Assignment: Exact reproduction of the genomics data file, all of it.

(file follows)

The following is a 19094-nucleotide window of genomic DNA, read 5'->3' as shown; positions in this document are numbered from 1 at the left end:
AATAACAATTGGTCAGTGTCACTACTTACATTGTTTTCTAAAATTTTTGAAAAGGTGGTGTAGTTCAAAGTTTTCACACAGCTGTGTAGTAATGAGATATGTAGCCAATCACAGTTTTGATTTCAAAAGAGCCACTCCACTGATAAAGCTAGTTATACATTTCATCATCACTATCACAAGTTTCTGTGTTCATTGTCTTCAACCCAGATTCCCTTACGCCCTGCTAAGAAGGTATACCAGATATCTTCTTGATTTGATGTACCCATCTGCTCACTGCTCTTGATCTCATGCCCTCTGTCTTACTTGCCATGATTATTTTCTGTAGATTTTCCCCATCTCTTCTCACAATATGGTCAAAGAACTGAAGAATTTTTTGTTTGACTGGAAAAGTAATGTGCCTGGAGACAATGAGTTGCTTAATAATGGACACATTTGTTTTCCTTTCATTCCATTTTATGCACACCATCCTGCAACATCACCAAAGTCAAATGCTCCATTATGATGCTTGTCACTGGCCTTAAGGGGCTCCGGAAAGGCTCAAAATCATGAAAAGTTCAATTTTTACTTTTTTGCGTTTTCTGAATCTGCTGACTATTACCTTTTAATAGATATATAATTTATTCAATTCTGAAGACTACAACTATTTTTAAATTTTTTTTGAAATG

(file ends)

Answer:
The following is a 19094-nucleotide window of genomic DNA, read 5'->3' as shown; positions in this document are numbered from 1 at the left end:
AATAACAATTGGTCAGTGTCACTACTTACATTGTTTTCTAAAATTTTTGAAAAGGTGGTGTAGTTCAAAGTTTTCACACAGCTGTGTAGTAATGAGATATGTAGCCAATCACAGTTTTGATTTCAAAAGAGCCACTCCACTGATAAAGCTAGTTATACATTTCATCATCACTATCACAAGTTTCTGTGTTCATTGTCTTCAACCCAGATTCCCTTACGCCCTGCTAAGAAGGTATACCAGATATCTTCTTGATTTGATGTACCCATCTGCTCACTGCTCTTGATCTCATGCCCTCTGTCTTACTTGCCATGATTATTTTCTGTAGATTTTCCCCATCTCTTCTCACAATATGGTCAAAGAACTGAAGAATTTTTTGTTTGACTGGAAAAGTAATGTGCCTGGAGACAATGAGTTGCTTAATAATGGACACATTTGTTTTCCTTTCATTCCATTTTATGCACACCATCCTGCAACATCACCAAAGTCAAATGCTCCATTATGATGCTTGTCACTGGCCTTAAGGGGCTCCGGAAAGGCTCAAAATCATGAAAAGTTCAATTTTTACTTTTTTGCGTTTTCTGAATCTGCTGACTATTACCTTTTAATAGATATATAATTTATTCAATTCTGAAGACTACAACTATTTTTAAATTTTTTTTGAAATG